Teacher follows mentor's path

March 10, 2012

 

By Lisa Harlow

Special to The Review

 

Donna Schisler, a kindergarten teacher at Mother Seton School in Emmitsburg, fondly remembers her own days as a student at the school, in particular her time spent with her first-grade teacher and mentor Mary Jo Burkell. These days, Schisler doesn’t have to go far to seek advice from her mentor — the two literally work side by side, as Burkell teaches in the Pre-K classroom right next door. Their story is part of The Catholic Review’s ongoing series on teachers and their mentors.

While Schisler as a first-grader enjoyed her school day — especially handwriting when Burkell would let the students get messy and use shaving cream on their desks — it was the time after the bell rang that she relished.

“My most memorable moments with Mrs. Burkell were the times that I was able to help her after school,” said Schisler, who often stayed after school with her mother, Terry Smith, who was and still is the school’s secretary. She fondly recalls hanging up student work and helping decorate the classroom. When she was older, she helped Burkell correct papers and get things ready for the next day.

“She loved helping out, and this started at a very early age, in first grade. She continued helping me throughout her entire elementary school experience at Mother Seton,” said Burkell, who has been teaching at Mother Seton for 20 years. “We had a lot of fun, and I have many good, positive memories of those years.”

After she graduated from Mother Seton, Schisler attended a public high school, so she would have days off that Mother Seton did not. “I would come back and volunteer on those days, and I believe that is when I decided that I wanted to be a teacher,” she said. “It was those times that Mrs. Burkell would allow me to work with the students and I loved it.”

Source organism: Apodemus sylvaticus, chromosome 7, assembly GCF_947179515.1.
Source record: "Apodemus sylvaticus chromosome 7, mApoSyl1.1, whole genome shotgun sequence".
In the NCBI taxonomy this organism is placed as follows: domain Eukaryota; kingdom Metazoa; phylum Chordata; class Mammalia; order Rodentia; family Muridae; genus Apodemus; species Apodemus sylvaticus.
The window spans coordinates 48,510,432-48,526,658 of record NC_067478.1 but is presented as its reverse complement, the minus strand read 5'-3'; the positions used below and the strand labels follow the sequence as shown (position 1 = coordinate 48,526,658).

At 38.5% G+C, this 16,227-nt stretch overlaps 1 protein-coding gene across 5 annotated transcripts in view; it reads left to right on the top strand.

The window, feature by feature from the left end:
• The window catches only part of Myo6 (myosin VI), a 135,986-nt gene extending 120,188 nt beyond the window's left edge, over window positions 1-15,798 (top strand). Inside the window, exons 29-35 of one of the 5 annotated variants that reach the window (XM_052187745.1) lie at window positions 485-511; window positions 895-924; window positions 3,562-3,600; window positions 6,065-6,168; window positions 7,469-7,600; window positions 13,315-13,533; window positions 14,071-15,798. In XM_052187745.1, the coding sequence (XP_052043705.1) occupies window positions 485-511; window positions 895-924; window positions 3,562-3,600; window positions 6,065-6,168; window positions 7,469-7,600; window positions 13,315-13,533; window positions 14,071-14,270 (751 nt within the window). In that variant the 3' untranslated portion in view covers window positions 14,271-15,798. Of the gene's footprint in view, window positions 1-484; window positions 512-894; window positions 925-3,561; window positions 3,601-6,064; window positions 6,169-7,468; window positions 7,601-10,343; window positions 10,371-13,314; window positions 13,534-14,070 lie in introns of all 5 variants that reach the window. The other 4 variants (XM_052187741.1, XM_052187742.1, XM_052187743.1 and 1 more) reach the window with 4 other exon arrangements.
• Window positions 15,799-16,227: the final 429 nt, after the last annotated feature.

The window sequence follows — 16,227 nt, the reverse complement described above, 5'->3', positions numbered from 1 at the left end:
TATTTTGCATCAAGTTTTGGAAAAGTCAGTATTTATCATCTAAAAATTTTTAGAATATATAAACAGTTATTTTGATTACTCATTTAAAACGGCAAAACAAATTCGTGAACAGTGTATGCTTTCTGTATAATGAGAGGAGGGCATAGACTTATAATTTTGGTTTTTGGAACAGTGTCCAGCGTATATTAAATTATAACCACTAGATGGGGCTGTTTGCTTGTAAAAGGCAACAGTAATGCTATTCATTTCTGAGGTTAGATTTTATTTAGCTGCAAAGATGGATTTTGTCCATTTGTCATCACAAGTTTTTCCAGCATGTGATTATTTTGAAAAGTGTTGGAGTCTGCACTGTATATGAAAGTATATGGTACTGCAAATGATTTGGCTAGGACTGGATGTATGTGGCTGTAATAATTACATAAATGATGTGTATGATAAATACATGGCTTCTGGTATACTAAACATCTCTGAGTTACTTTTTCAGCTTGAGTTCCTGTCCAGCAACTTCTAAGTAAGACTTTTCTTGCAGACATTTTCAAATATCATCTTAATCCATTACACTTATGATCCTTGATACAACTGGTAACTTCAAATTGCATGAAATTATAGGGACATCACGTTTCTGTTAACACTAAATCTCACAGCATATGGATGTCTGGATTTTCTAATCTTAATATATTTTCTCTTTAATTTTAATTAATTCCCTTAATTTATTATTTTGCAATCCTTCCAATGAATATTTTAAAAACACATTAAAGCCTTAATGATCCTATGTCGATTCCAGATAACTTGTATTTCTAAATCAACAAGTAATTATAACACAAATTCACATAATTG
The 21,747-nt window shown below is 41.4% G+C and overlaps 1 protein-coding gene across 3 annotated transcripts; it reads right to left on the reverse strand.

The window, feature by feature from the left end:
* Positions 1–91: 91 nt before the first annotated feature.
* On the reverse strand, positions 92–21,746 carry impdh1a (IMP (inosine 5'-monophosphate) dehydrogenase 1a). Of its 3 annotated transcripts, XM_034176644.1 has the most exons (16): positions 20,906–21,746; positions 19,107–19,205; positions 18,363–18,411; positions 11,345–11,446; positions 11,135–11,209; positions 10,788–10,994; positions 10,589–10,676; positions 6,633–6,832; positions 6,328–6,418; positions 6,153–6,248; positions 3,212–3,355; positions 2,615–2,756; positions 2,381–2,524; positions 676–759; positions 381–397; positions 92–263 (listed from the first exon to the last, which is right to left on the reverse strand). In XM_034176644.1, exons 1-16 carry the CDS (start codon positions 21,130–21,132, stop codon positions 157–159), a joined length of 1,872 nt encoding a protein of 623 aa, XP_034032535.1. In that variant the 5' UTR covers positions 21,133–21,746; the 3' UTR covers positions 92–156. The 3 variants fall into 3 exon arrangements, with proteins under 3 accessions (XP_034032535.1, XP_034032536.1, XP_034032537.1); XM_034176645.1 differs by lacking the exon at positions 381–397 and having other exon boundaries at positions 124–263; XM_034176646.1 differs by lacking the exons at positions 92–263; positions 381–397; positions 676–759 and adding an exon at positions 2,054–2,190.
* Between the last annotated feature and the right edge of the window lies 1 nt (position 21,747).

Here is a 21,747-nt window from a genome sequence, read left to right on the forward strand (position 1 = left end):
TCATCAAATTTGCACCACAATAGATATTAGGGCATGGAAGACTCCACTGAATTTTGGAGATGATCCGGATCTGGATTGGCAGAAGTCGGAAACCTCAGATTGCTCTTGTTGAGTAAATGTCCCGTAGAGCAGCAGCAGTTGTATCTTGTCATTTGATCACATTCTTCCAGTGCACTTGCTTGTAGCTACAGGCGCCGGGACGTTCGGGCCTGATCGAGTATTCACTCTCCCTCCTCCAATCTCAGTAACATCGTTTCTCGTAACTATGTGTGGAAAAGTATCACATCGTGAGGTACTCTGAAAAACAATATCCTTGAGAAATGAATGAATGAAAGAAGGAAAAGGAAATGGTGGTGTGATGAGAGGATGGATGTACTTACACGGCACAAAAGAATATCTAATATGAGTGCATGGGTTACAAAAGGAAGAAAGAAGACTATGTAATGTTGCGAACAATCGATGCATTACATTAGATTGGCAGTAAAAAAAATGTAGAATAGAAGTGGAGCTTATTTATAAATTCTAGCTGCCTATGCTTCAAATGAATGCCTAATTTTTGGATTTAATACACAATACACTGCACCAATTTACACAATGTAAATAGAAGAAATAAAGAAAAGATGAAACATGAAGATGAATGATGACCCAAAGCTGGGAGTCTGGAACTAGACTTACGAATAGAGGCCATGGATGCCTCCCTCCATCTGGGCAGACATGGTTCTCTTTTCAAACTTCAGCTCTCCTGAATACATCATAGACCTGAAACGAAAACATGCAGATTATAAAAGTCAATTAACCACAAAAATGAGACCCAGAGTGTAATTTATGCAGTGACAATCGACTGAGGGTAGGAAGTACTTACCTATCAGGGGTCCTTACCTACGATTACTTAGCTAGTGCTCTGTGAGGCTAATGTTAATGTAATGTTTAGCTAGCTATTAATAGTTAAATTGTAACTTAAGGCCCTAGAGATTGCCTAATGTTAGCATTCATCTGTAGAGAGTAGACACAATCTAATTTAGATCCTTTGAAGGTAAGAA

“I also loved watching her teach,” she added. “She had such a love of teaching and it showed with every lesson. It was also great to see how much the students loved her and respected her. She always treated her students with kindness and love.”

Schisler, 26, who graduated from Mount St. Mary’s University in 2007, is in her fifth year teaching at Mother Seton, and she strives to treat her students just as Burkell does.

“Mrs. Burkell loved all of us in our class no matter how difficult we may have been on certain days,” she said. “She gave each of us a chance to be ourselves, but also guided us to be better students and individuals. She made learning fun and enjoyable, and I try each day to pass that experience on to my students as well.”

Burkell was not surprised that Schisler ended up teaching at Mother Seton.

“Donna always told me from the time that she was very young that she wanted to teach at Mother Seton School,” she said. “I am very proud of Donna. She is a very hard worker, and – other than the fact that she reminds me of just how old I am starting to be – I am able to reflect on her life journey and witness how a very young person, with hard work and perseverance, has turned into a fine young woman, wife, professional colleague and just a very fine person.”

“I would like to believe that I influenced her, but credit must also be given to her mother and father, along with the many Daughters of Charity who taught at Mother Seton along with other teachers and staff,” Burkell said.

And while Schisler still considers Burkell her mentor and often asks for her advice, she adds, “I now see our relationship as a friendship. She is still a wonderful teacher and I love working so closely with her.”